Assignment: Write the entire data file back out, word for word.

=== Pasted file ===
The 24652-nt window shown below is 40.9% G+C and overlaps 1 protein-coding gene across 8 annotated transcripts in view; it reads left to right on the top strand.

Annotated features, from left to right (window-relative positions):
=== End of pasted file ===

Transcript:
The 24652-nt window shown below is 40.9% G+C and overlaps 1 protein-coding gene across 8 annotated transcripts in view; it reads left to right on the top strand.

Annotated features, from left to right (window-relative positions):